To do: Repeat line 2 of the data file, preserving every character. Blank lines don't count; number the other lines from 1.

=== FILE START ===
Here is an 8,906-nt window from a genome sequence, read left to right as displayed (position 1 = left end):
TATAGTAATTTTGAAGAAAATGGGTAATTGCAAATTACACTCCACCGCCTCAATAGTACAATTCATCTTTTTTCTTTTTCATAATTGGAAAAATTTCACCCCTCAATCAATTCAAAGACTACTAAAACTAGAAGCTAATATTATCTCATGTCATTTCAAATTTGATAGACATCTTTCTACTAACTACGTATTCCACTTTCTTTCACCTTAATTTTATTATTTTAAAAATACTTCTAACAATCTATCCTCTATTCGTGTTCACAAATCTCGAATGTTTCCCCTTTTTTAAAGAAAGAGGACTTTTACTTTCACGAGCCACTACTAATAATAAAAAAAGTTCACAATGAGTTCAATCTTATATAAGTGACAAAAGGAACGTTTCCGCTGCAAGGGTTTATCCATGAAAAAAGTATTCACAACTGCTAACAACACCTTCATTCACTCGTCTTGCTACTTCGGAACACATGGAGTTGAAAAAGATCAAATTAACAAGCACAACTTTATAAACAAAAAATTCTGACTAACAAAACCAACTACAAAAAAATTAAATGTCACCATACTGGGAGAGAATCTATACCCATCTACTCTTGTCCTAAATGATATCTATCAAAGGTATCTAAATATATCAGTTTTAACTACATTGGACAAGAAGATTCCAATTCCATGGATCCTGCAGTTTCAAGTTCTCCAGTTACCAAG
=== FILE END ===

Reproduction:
TATAGTAATTTTGAAGAAAATGGGTAATTGCAAATTACACTCCACCGCCTCAATAGTACAATTCATCTTTTTTCTTTTTCATAATTGGAAAAATTTCACCCCTCAATCAATTCAAAGACTACTAAAACTAGAAGCTAATATTATCTCATGTCATTTCAAATTTGATAGACATCTTTCTACTAACTACGTATTCCACTTTCTTTCACCTTAATTTTATTATTTTAAAAATACTTCTAACAATCTATCCTCTATTCGTGTTCACAAATCTCGAATGTTTCCCCTTTTTTAAAGAAAGAGGACTTTTACTTTCACGAGCCACTACTAATAATAAAAAAAGTTCACAATGAGTTCAATCTTATATAAGTGACAAAAGGAACGTTTCCGCTGCAAGGGTTTATCCATGAAAAAAGTATTCACAACTGCTAACAACACCTTCATTCACTCGTCTTGCTACTTCGGAACACATGGAGTTGAAAAAGATCAAATTAACAAGCACAACTTTATAAACAAAAAATTCTGACTAACAAAACCAACTACAAAAAAATTAAATGTCACCATACTGGGAGAGAATCTATACCCATCTACTCTTGTCCTAAATGATATCTATCAAAGGTATCTAAATATATCAGTTTTAACTACATTGGACAAGAAGATTCCAATTCCATGGATCCTGCAGTTTCAAGTTCTCCAGTTACCAAG